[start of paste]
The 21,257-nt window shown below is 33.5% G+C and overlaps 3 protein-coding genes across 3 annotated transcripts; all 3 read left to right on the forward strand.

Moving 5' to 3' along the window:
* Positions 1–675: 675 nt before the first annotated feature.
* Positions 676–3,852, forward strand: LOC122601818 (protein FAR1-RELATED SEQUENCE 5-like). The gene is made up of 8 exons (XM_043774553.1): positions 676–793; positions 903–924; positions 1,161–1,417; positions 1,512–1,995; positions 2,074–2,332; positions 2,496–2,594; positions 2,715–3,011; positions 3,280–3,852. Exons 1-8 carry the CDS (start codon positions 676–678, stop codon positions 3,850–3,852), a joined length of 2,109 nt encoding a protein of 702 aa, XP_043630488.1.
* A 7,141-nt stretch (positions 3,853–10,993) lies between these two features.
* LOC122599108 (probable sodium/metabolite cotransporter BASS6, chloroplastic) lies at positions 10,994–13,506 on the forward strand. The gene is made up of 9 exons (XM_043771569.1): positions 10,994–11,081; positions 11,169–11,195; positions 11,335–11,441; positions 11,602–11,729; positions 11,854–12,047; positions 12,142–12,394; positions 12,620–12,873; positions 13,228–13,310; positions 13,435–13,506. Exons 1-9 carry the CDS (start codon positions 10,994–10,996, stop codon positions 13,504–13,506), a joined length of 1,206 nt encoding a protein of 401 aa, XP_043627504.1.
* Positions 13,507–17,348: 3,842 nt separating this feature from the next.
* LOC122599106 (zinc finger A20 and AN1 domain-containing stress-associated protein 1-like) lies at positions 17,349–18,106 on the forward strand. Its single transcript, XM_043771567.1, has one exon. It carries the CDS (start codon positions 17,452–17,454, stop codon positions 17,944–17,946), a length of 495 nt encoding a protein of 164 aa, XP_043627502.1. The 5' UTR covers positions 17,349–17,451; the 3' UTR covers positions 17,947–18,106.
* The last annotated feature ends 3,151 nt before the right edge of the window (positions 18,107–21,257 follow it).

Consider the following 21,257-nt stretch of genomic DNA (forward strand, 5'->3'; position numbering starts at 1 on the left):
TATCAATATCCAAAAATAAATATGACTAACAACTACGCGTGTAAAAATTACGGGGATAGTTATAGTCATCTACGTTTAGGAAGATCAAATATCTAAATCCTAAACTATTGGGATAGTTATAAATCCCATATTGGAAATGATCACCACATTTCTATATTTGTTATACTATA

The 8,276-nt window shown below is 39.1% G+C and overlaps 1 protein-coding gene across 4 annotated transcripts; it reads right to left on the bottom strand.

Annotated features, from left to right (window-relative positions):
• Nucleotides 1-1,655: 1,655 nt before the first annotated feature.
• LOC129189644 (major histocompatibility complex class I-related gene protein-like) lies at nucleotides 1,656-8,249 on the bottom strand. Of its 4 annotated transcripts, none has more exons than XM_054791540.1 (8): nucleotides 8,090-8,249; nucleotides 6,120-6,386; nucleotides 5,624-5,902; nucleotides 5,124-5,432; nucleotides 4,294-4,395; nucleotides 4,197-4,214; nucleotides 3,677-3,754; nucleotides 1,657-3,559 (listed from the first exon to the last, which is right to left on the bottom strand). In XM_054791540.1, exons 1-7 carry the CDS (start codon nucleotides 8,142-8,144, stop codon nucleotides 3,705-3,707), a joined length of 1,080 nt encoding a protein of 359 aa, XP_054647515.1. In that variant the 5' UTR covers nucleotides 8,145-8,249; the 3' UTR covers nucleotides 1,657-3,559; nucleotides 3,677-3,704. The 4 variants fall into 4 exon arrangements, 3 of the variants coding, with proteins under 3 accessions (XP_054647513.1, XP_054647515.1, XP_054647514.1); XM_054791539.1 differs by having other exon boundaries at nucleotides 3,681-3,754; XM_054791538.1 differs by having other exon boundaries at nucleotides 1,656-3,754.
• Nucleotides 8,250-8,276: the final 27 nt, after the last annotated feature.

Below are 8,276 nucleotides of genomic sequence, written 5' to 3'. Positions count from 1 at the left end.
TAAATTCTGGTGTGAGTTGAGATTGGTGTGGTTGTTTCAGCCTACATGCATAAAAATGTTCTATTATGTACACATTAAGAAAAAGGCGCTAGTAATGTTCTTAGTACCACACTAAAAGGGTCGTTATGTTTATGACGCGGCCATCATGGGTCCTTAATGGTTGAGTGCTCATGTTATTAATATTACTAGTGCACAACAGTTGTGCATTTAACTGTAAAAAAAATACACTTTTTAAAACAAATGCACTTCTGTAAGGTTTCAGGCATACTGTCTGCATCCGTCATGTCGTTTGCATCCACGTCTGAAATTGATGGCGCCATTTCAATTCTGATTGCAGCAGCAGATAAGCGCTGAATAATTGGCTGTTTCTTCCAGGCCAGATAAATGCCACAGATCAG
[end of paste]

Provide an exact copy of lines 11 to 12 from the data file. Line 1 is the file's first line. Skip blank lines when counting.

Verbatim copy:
TATCAATATCCAAAAATAAATATGACTAACAACTACGCGTGTAAAAATTACGGGGATAGTTATAGTCATCTACGTTTAGGAAGATCAAATATCTAAATCCTAAACTATTGGGATAGTTATAAATCCCATATTGGAAATGATCACCACATTTCTATATTTGTTATACTATA

The 8,276-nt window shown below is 39.1% G+C and overlaps 1 protein-coding gene across 4 annotated transcripts; it reads right to left on the bottom strand.